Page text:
The Role of Colours in Product Internationalization

If you’re planning on making the leap abroad and selling your company to a foreign audience but think there are a lot of grey areas, don’t be so full of gloom and doom. What you need is internationalization. In this post, you’ll find out about one of the most intriguing and significant aspects of product or website internationalization: colour.

As we explained in our article International Content Marketing: The Key to Success, an internationalization strategy must be geared towards the audience you’re wanting to target your products at.

For example, if you’re looking to translate your export website, you need to bear in mind that the content is going to reach audiences from different backgrounds and cultures. Therefore, you need to do everything possible to avoid introducing elements that could be offensive or misinterpreted.

It’s not only translation that comes into play in this process of internationalization; adapting the content to the culture where you’re wanting to sell is also crucial. For example, no one doubts the importance of localising units of measurement of currencies on an e-commerce website.

Although it might appear to be of little significance, the colour of the products and the export website play an important communicative role in the message you’re wanting to transmit to your clients. Remember, beauty is in the eye of the beholder.

One of the aspects subject to localisation is the background of your web or the packaging of your product. Depending on the colour and tone you choose, you’ll provoke one perception or another in the target audience of another culture. For example, you could denote a specific topic (for example, environment with the colour green) or an important special event (such as the sales).

Despite there being numerous services on the internet that let you design your website for free, it’s not all peaches and cream: turning to an expert is the best thing you can do so that there are no blunders related to such matters. However, if you’re a bit green and want to discover some interesting facts about the colours to use in your exports company, here are a few:

  • Close your eyes and think about how the colour blue makes you feel. It reminds you of the calmness of the sea, right? In western cultures, this colour is associated with tranquillity, peace and security, all very positive connotations. This makes blue the safest option when reaching out to your clients with a product or service in a more effective way.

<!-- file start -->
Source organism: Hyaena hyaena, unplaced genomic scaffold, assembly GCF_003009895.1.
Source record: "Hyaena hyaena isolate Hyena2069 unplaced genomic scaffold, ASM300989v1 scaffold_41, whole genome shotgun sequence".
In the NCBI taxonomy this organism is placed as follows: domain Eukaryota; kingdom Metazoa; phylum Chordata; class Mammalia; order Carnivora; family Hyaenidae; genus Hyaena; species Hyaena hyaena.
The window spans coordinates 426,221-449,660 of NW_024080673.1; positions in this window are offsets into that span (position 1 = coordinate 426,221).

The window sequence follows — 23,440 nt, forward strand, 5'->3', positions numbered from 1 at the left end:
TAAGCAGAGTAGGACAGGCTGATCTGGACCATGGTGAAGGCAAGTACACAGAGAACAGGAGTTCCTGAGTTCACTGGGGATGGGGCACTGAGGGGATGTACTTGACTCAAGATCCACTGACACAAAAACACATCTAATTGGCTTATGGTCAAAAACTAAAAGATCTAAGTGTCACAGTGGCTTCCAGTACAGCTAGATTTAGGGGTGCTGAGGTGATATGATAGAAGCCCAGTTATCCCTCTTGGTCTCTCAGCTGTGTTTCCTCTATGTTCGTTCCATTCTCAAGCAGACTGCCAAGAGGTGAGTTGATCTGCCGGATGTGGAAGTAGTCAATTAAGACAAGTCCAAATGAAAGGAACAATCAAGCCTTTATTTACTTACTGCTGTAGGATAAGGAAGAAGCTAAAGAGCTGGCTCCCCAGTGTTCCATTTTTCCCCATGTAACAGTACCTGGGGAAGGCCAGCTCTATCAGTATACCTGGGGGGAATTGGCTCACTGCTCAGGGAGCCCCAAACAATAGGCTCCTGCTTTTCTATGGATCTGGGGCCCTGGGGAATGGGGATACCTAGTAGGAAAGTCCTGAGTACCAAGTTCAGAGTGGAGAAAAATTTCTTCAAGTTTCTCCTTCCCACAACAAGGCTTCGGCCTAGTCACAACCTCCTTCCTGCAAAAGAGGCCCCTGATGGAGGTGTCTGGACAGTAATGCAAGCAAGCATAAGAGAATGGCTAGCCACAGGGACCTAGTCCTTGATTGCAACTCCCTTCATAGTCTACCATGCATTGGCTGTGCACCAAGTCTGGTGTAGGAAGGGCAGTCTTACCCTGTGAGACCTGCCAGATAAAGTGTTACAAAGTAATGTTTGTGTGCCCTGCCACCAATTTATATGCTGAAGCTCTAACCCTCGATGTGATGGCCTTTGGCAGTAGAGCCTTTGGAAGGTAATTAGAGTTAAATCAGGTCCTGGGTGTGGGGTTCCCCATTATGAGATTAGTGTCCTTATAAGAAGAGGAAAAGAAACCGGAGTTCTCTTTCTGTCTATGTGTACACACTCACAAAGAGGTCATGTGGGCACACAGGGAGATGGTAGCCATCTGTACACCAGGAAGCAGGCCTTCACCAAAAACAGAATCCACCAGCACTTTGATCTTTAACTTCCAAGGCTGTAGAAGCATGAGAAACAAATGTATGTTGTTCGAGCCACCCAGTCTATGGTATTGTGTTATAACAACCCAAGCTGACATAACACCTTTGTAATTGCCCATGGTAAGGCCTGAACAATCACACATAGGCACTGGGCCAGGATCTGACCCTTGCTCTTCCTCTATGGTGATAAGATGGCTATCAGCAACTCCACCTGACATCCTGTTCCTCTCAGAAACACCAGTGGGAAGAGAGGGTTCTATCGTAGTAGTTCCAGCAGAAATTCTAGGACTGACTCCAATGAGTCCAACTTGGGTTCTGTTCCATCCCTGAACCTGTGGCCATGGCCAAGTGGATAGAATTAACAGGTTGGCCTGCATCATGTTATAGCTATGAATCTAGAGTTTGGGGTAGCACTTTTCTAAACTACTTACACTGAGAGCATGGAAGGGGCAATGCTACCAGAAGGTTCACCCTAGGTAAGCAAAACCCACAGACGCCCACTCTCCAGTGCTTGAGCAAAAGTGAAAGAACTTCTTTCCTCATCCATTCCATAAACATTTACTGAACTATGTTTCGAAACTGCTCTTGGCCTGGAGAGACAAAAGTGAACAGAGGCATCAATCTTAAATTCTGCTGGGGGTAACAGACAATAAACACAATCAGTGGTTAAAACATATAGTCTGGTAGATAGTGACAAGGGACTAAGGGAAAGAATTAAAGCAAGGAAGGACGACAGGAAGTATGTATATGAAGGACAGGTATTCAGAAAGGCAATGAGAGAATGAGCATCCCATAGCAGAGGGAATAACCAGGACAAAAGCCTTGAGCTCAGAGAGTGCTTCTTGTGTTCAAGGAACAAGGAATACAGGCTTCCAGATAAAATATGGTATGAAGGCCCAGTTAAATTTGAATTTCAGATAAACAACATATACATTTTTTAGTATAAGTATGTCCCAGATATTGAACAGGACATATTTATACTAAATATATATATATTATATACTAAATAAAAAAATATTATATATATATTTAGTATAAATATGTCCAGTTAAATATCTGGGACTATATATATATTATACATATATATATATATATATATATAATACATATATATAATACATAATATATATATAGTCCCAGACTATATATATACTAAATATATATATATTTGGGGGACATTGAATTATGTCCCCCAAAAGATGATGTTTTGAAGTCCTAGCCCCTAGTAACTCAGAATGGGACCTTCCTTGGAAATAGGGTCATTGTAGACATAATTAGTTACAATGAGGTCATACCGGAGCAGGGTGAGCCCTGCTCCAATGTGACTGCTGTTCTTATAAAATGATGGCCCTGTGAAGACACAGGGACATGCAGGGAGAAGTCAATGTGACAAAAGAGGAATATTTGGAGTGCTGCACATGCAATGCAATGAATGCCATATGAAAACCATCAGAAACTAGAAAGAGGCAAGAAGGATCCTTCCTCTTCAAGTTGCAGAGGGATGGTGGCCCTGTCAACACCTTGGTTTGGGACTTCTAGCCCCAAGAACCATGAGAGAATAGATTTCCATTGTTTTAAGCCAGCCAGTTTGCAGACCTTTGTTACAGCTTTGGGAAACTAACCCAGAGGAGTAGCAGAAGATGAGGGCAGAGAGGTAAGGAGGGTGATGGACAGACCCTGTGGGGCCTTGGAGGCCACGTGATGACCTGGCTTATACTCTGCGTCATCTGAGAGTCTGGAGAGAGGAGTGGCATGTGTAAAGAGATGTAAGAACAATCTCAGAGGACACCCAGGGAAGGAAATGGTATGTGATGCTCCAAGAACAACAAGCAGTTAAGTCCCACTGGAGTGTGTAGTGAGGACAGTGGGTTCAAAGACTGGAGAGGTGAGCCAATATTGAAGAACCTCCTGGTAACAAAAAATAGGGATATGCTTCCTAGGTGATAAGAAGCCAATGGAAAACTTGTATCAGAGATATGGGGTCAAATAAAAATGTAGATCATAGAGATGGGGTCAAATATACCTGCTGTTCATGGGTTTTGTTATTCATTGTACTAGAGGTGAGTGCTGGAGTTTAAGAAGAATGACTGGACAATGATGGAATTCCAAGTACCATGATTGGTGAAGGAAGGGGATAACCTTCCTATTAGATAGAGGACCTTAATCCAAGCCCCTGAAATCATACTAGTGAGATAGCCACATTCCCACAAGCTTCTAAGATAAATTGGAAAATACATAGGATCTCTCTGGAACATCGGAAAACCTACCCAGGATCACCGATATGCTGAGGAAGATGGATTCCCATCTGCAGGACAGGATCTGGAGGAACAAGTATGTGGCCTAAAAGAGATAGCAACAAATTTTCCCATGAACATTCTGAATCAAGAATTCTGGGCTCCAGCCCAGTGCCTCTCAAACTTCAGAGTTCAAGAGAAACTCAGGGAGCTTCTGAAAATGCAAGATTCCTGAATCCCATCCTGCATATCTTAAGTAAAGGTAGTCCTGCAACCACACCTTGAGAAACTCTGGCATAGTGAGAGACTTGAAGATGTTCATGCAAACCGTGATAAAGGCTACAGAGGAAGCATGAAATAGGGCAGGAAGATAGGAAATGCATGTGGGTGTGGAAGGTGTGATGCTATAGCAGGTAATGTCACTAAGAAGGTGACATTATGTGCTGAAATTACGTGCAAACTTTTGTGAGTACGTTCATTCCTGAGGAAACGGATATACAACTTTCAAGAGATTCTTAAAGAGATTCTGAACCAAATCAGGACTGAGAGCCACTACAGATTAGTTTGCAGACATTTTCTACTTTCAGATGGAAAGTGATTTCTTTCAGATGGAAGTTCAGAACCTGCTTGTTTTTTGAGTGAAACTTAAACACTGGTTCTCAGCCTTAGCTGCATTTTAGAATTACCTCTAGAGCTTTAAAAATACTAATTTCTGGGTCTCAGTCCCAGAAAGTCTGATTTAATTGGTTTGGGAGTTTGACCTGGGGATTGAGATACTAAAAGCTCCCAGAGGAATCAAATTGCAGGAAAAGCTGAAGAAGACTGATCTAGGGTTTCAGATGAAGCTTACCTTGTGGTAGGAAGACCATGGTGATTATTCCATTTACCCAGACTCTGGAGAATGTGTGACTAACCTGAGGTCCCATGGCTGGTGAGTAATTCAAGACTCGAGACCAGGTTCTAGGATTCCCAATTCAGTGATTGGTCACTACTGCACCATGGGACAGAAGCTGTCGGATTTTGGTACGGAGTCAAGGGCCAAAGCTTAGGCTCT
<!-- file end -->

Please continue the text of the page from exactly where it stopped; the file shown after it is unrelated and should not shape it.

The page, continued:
However, it’s not all good news. Do you remember what the third Monday in January is called? Blue Monday, the saddest day of the year! At Tatutrad, we hope it doesn’t take a toll on you and that the colour blue inspires calmness and tranquillity.

  • Are you superstitious? Then yellow isn’t the colour for you. No doubt you’re thinking that it symbolises bad luck, but did you know that in Egypt it transmits just the opposite! It is the colour of gold and the sun, which represents eternity and indestructibility and it is closely linked to the gods. On top of that, it’s also a colour that tends to symbolise happiness and optimism.
  • Green, on the other hand, isn’t only the colour of hope. It’s the colour of nature, which is why Ireland is known as the Emerald Isle. Moreover, if your company has something to do with environmental or ecological matters, it will no doubt be one of the best options. 

It also represents fertility, luck, youth and wealth, and is the colour that represents Islam. In Mexico, it’s considered the national colour, the symbol of independence. But, watch out! If you’re looking to export your products to Indonesia, you should know that green is a forbidden colour, while if it’s South Africa you’re targeting, you should bear in mind that it represents death.

  • Within the primary colours, we can’t go forgetting red. It is a risky colour, which can mean a lot of different things depending on the area. On the one hand, it represents love, passion and fertility (it is the colour of the dresses worn by brides in China), while, on the other hand, it can have negative political connotations (“Reds” is used as a form of reproach for communist sympathisers) or even be related to death (it is the colour of mourning in South Africa).
  • What does purple mean to you? Perhaps nothing at first, but if you stop and think about how the colour is used in the United Kingdom, you’ll see how it commonly appears on buses, shopfronts and street advertising. This colour tends to be associated with products that want to inspire the consumer with confidence and a sense of high quality. Why? The colour purple is closely associated with royalty, for example, the British crown and its colonies. In fact, this is the colour of the flag of the Commonwealth of Nations. 
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  • Although it may appear to be void of meaning, the colour white can be a sign of mourning (in Japan, China, Korea and the Middle East), as well as being associated with peace, purity, health and weddings.

If you want to correctly convey what your company means in order to effectively export your services on an international scale, don’t hesitate to get in touch with our team of professional translators.

We offer comprehensive consulting services so that you find the option that best suits your company’s needs.

We apply all of our technical knowledge and extensive experience in internationalization and localization to help you make the right decisions and increase your sales abroad. 

Likewise, we’ll take care of the translation process to ensure the best linguistic quality of your product and web page content. Remember, here at Tatutrad we’ll be delighted to lend a hand.

Author: Belén Correa Gavira

LinkedIn: https://es.linkedin.com/in/belén-correa-gavira-7b5346b7